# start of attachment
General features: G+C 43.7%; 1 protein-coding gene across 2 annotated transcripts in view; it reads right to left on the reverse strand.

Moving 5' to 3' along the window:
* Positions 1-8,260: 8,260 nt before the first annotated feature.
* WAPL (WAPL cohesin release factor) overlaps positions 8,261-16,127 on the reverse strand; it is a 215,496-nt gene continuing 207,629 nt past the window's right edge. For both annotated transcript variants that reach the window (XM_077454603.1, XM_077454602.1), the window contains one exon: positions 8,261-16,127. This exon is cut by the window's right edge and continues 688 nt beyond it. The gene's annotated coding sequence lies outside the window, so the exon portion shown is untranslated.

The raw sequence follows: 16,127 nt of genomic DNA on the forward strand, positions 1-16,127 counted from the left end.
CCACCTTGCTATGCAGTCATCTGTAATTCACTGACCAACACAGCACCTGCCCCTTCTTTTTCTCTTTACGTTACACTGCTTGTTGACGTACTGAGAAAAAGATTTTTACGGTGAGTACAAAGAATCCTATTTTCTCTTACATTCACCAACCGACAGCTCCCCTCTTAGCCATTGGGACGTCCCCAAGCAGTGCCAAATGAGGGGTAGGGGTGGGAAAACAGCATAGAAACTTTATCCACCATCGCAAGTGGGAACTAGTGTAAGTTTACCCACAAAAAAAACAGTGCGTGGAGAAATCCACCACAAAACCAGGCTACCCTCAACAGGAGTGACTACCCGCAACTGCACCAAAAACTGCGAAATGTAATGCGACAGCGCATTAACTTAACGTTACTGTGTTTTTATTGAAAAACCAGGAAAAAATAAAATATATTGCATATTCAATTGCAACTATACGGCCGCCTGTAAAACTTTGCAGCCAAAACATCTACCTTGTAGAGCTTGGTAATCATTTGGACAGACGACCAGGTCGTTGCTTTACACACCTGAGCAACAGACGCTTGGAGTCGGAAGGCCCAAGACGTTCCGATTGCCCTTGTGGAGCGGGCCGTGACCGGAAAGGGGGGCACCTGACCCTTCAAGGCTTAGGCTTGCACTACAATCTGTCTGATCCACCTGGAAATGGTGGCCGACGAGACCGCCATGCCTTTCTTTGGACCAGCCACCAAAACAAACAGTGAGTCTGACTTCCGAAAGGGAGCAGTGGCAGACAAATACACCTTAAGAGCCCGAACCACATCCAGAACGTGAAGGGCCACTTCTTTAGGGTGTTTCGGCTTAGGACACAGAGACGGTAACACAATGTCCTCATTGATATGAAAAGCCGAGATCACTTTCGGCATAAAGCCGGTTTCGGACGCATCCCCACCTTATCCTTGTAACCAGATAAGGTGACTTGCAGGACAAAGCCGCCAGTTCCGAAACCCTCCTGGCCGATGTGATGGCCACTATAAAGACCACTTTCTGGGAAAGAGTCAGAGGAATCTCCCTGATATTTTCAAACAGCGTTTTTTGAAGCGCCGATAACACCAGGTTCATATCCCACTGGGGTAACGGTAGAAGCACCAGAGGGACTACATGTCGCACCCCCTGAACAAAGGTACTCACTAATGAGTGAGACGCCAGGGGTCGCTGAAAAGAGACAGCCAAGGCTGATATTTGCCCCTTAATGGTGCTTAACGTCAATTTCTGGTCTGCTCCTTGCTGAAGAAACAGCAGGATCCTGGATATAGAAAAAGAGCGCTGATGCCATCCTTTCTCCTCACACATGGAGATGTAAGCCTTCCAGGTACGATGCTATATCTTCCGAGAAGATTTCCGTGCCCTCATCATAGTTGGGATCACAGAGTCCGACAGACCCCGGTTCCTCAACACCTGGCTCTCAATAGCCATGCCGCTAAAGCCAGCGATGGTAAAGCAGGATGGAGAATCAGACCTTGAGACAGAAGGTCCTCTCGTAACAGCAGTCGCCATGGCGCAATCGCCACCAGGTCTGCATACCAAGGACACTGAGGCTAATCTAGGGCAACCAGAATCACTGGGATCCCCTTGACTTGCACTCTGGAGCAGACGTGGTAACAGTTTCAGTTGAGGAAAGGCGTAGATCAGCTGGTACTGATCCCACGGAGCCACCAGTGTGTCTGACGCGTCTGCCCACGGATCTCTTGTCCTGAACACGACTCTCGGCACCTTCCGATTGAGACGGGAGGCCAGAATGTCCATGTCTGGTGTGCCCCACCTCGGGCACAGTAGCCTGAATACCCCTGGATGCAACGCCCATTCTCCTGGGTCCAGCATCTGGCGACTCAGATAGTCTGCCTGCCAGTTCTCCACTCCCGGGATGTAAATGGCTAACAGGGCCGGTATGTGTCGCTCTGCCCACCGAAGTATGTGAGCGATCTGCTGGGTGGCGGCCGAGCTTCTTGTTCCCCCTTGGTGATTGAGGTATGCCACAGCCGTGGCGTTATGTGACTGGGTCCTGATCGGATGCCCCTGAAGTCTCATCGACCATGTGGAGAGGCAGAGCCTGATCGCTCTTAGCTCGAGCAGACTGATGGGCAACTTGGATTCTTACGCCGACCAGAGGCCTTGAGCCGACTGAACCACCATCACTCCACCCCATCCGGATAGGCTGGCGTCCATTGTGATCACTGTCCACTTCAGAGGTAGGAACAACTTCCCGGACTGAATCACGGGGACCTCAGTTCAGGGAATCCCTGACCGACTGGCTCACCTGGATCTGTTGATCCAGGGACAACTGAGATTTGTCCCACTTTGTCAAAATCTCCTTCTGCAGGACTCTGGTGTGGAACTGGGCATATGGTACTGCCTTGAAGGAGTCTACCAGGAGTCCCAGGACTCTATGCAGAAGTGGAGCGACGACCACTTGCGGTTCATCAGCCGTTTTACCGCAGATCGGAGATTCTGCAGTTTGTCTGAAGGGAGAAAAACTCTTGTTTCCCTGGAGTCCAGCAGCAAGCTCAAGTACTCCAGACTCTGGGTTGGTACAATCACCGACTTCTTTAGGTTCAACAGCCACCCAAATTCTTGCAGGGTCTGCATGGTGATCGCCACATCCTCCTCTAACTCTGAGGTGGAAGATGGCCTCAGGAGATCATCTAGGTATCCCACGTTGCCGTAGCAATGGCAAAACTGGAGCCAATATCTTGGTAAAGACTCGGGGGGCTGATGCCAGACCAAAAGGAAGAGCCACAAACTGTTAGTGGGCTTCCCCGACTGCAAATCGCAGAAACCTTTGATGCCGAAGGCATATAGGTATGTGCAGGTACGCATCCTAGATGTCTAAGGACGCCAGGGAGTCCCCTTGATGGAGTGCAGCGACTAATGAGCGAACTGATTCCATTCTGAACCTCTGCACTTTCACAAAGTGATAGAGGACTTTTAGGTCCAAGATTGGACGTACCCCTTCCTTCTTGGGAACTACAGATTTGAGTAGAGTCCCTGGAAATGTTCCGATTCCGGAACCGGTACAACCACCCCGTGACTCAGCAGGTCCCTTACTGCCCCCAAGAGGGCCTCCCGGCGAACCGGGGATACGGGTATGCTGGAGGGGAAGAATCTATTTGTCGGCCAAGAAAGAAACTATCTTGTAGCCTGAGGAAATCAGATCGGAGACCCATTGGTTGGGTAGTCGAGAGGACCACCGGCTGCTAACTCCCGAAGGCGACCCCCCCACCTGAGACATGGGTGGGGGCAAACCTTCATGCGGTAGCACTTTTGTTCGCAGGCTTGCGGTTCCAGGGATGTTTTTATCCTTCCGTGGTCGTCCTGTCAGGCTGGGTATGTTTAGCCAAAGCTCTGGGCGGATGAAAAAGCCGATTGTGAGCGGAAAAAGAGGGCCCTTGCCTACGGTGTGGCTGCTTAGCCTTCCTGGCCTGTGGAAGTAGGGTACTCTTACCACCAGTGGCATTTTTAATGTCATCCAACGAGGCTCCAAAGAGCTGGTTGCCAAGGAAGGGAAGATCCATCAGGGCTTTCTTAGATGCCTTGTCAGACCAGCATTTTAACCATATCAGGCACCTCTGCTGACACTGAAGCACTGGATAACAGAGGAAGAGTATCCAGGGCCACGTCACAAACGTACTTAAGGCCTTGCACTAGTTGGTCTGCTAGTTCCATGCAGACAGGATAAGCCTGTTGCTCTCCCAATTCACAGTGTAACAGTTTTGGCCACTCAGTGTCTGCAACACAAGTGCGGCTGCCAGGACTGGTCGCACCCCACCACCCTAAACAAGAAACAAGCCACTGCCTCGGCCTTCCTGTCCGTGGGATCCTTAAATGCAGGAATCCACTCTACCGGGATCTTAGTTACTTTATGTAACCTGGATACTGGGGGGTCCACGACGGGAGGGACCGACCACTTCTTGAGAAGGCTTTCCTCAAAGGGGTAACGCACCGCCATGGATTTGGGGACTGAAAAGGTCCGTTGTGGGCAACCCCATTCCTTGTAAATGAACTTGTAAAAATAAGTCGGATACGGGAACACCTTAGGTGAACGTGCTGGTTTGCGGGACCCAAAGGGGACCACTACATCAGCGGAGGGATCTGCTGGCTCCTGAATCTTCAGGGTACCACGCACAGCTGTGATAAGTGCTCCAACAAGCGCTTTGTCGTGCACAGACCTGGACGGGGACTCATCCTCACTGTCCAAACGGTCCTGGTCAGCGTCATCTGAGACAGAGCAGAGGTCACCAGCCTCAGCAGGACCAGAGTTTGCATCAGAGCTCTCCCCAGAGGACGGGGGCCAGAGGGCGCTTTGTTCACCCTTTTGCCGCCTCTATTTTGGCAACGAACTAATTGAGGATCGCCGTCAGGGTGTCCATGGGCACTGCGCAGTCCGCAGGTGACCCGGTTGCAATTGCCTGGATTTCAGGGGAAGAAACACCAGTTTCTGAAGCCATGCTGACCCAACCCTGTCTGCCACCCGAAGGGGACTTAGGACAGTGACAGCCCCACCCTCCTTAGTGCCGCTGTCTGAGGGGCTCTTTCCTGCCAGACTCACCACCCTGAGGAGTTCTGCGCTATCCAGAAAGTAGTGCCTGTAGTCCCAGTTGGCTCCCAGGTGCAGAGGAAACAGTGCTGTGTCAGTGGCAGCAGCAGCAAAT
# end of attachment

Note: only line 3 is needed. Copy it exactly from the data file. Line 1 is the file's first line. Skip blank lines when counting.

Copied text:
* Positions 1-8,260: 8,260 nt before the first annotated feature.